Slow loris are nocturnal and poisonous animals that are marketed as pets and, like mostof them, are transported under terrible conditions. Learn more about the calvary of slow lories visiting blognasua. Photo: Naturama

EXAMPLES OF WILD MAMMALS AS PETS

PRIMATES

Marmosets, slow loris, lar gibbons, chimpanzees, Barbary macaques… The list of primates that people have in captivity is almost infinite. One of the main mistakes people make when they want a primate as a pet is to believe that they have our same needs, especially in superior primates such as chimpanzees. Its expressions are also confused with ours: what the photo shows is not a smile of happiness and what the video shows is not tickling, but an attitude of defense (slow loris have poison in their elbows).

This chimpanzee is not smiling, he is scared. Photo: Photos.com

Many primates live in family groups and the offspring need to be with the mother the first years of life, so that just the simple fact of acquiring a little primate entails the death of all the adults of their family group and psychological problems for the animal. To know the extensive and serious problem of keeping primates in captivity, we strongly recommend reading this post.

SUGAR GLIDERS

Sugar gliders (Petaurus breviceps) resemble a squirrel, but in fact they are marsupials. They have a very specific diet (insects and their depositions, eucalyptus sap, nectar …), they live in the canopy of trees in groups from 6 to 10 individuals and move between the trees jumping up to 50 meters with a membrane that let them hover. They are nocturnal so they yell and call at night. It is evident that it is impossible to reproduce these conditions in captivity, so the majority of sugar gliders die due to nutritional deficiencies.

Sugar glider caged. Photo: FAADA

VIETNAMESE POT-BELLIED PIGS

Although they are a variety of a domestic animal, Vietnamese pot-bellied pigs (Sus scrofa domestica) are small when tey are young, but adults can weigh more than 100 kilos, so it is impossible to keep them in a flat. There have been so many abandonments and they have reproduced so much, that there are populations established in nature. They can reproduce with wild boars and it is unknown if the hybrids are fertile. There are no wildlife recovery centers or shelters for these pigs, so they continue to affect the native ecosystems.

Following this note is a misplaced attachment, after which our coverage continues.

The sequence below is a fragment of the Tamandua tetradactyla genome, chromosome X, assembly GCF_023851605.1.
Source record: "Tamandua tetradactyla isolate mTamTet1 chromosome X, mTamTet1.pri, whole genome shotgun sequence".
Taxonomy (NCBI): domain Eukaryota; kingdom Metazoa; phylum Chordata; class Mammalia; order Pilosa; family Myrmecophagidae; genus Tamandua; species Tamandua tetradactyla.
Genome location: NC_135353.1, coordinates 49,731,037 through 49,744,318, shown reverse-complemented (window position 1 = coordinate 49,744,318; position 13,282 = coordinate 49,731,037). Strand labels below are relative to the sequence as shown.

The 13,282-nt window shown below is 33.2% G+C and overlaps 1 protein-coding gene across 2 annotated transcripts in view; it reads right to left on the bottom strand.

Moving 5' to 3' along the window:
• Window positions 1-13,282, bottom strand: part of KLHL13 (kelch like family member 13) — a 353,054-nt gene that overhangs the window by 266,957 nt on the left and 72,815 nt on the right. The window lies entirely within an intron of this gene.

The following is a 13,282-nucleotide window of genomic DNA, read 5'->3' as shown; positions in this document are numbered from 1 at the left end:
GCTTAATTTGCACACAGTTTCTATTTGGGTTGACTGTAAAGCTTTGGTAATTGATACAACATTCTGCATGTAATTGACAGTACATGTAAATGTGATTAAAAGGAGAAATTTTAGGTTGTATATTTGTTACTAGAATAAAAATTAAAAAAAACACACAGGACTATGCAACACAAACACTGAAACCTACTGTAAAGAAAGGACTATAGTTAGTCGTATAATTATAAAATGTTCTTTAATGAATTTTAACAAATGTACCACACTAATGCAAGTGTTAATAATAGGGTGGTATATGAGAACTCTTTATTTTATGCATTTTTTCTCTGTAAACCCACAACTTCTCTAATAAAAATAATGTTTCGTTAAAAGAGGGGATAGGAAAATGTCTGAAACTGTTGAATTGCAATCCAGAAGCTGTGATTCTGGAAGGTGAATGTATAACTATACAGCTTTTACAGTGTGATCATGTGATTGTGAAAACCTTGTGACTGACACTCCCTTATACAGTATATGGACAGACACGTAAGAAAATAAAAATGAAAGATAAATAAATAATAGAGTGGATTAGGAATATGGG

Since actor George Clooney introduced a Vietnamese pot-bellied pig as a pet, the trend to own one quickly spread. Source

RACCOONS AND COATIS

Other mammals that, because of their pleasant appearance, some people try to have as pets. Raccoons (Procyon sp) develop aggressive behaviors when they do not having their needs covered, they are destructive to household objects and have a tendency to bite everything, including people. Currently in Spain and other countries it is illegal to acquire them and it is classified as an invasive species.

In addition to aggressiveness, one of the most common behaviors of raccoons is “theft”. Source

Coatis (Nasua sp) are related to raccoons and, like them, when they grow up they become aggressive if kept in captivity in a home. In Spain, their possession is also illegal.

coatí nasua
The coati, another friendly-looking mammal that can be dangerous. Source

MERKAATS

Merkaats (Suricata suricatta) are very social animals that live in colonies of up to 30 individuals underground in the South African savanna. They usually make holes in the ground to protect themselves and are very territorial. Therefore, having a meerkat at home or in a garden is totally unfeasible. In addition, the climatic conditions (high temperatures and low humidity) in which they are adapted are not the same as those of a private home.

As sugar gliders, their food is impossible to reproduce at home: snake meat, spiders, scorpions, insects, birds and small mammals… Like raccoons, they do not hesitate to bite and are very active animals.

Meerkat with a leash where you can see his fangs. Photo: FAADA

FENNEC FOX

This species of desert fox (Vulpes zerda) has also become trendy as a pet. Although its tenure is still legal, it has been proposed several times as an invasive species.

The main reason why you can not have a fennec at home are the desert climatic conditions to which it is adapted. Living in an apartment causes kidney problems and thermoregulation problems. Also, it is a nocturnal animal. Changes in their circadian rhythm cause them hormonal problems.

Fennec  fox in the desert. Photo: Cat Downie / Shutterstock

Like the previous two species, behavioral problems can turn up and become violent against the furniture or its owners.

ELEPHANTS, TIGERS …